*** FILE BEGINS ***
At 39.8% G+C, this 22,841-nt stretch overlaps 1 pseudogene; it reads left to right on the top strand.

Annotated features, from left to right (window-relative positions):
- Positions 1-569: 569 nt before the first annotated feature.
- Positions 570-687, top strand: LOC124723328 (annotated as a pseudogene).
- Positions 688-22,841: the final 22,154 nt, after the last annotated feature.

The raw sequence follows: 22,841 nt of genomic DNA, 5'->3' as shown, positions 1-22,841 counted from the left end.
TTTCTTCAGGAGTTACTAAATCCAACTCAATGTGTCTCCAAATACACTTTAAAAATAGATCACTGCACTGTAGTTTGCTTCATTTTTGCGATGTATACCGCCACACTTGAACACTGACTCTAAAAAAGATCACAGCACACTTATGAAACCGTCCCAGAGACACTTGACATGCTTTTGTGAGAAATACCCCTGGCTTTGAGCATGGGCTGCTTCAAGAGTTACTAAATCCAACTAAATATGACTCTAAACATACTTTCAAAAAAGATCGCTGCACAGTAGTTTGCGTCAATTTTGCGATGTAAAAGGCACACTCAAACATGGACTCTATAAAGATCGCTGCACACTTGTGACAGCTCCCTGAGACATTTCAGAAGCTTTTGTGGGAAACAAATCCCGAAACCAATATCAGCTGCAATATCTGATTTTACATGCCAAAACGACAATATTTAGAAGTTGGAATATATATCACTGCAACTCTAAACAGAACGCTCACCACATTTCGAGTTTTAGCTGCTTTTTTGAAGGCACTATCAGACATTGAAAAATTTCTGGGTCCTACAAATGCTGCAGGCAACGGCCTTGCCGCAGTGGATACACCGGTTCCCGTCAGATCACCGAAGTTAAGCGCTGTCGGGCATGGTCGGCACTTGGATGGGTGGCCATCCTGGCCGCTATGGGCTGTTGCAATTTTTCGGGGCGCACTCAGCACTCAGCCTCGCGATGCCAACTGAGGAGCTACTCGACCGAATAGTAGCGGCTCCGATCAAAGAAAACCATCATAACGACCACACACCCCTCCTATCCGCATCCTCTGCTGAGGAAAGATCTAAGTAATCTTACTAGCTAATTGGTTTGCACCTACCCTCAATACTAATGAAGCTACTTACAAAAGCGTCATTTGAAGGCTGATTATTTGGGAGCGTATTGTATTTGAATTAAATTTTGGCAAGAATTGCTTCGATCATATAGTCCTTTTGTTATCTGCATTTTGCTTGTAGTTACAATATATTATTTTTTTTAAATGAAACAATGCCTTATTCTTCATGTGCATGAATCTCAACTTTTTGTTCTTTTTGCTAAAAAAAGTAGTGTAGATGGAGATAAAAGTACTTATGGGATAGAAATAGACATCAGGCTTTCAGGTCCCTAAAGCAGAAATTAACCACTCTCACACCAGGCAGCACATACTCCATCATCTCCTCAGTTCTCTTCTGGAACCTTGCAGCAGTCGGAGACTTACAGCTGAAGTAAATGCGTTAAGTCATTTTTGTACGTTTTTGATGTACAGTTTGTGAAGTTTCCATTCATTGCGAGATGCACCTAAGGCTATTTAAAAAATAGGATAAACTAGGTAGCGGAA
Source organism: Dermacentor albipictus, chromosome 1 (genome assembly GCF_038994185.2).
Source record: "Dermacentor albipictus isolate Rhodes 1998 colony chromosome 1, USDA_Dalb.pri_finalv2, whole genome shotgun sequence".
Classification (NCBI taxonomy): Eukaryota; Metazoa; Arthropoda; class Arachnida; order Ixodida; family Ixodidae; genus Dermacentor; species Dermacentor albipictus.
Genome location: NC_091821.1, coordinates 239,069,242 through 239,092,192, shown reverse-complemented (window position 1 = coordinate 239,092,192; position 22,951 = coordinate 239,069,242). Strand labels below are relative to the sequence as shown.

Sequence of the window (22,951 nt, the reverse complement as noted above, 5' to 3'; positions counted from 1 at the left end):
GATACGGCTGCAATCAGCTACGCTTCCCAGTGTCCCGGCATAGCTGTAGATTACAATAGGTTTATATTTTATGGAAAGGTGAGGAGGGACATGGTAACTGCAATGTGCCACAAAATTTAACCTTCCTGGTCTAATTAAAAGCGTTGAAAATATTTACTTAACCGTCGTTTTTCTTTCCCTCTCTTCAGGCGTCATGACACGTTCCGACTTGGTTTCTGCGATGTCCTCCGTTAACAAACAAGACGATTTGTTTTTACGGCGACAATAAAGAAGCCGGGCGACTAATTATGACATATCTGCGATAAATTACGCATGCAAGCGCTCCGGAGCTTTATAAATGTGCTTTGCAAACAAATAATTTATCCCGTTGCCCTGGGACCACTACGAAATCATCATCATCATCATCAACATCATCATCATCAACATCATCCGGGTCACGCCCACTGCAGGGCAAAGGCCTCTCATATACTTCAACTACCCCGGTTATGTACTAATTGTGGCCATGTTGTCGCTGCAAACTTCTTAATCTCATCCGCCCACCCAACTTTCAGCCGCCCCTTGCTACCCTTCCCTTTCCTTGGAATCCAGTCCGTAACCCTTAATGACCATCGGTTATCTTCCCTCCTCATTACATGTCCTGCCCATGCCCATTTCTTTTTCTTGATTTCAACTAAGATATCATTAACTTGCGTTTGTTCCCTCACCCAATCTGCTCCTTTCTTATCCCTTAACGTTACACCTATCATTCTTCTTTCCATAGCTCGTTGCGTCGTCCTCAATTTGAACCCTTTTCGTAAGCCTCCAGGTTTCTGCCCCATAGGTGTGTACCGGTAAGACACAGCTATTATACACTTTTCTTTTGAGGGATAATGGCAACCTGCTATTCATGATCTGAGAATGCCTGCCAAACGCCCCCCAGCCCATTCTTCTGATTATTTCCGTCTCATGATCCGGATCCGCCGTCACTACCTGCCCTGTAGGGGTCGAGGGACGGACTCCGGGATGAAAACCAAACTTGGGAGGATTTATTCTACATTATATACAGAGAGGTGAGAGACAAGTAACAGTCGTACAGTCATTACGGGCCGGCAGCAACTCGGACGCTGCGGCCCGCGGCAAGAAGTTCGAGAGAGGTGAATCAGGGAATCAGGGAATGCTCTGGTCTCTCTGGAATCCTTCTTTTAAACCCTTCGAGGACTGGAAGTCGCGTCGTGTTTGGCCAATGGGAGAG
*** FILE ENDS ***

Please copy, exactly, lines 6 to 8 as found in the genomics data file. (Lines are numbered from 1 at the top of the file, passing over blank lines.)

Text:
The raw sequence follows: 22,841 nt of genomic DNA, 5'->3' as shown, positions 1-22,841 counted from the left end.
TTTCTTCAGGAGTTACTAAATCCAACTCAATGTGTCTCCAAATACACTTTAAAAATAGATCACTGCACTGTAGTTTGCTTCATTTTTGCGATGTATACCGCCACACTTGAACACTGACTCTAAAAAAGATCACAGCACACTTATGAAACCGTCCCAGAGACACTTGACATGCTTTTGTGAGAAATACCCCTGGCTTTGAGCATGGGCTGCTTCAAGAGTTACTAAATCCAACTAAATATGACTCTAAACATACTTTCAAAAAAGATCGCTGCACAGTAGTTTGCGTCAATTTTGCGATGTAAAAGGCACACTCAAACATGGACTCTATAAAGATCGCTGCACACTTGTGACAGCTCCCTGAGACATTTCAGAAGCTTTTGTGGGAAACAAATCCCGAAACCAATATCAGCTGCAATATCTGATTTTACATGCCAAAACGACAATATTTAGAAGTTGGAATATATATCACTGCAACTCTAAACAGAACGCTCACCACATTTCGAGTTTTAGCTGCTTTTTTGAAGGCACTATCAGACATTGAAAAATTTCTGGGTCCTACAAATGCTGCAGGCAACGGCCTTGCCGCAGTGGATACACCGGTTCCCGTCAGATCACCGAAGTTAAGCGCTGTCGGGCATGGTCGGCACTTGGATGGGTGGCCATCCTGGCCGCTATGGGCTGTTGCAATTTTTCGGGGCGCACTCAGCACTCAGCCTCGCGATGCCAACTGAGGAGCTACTCGACCGAATAGTAGCGGCTCCGATCAAAGAAAACCATCATAACGACCACACACCCCTCCTATCCGCATCCTCTGCTGAGGAAAGATCTAAGTAATCTTACTAGCTAATTGGTTTGCACCTACCCTCAATACTAATGAAGCTACTTACAAAAGCGTCATTTGAAGGCTGATTATTTGGGAGCGTATTGTATTTGAATTAAATTTTGGCAAGAATTGCTTCGATCATATAGTCCTTTTGTTATCTGCATTTTGCTTGTAGTTACAATATATTATTTTTTTTAAATGAAACAATGCCTTATTCTTCATGTGCATGAATCTCAACTTTTTGTTCTTTTTGCTAAAAAAAGTAGTGTAGATGGAGATAAAAGTACTTATGGGATAGAAATAGACATCAGGCTTTCAGGTCCCTAAAGCAGAAATTAACCACTCTCACACCAGGCAGCACATACTCCATCATCTCCTCAGTTCTCTTCTGGAACCTTGCAGCAGTCGGAGACTTACAGCTGAAGTAAATGCGTTAAGTCATTTTTGTACGTTTTTGATGTACAGTTTGTGAAGTTTCCATTCATTGCGAGATGCACCTAAGGCTATTTAAAAAATAGGATAAACTAGGTAGCGGAA
Source organism: Dermacentor albipictus, chromosome 1 (genome assembly GCF_038994185.2).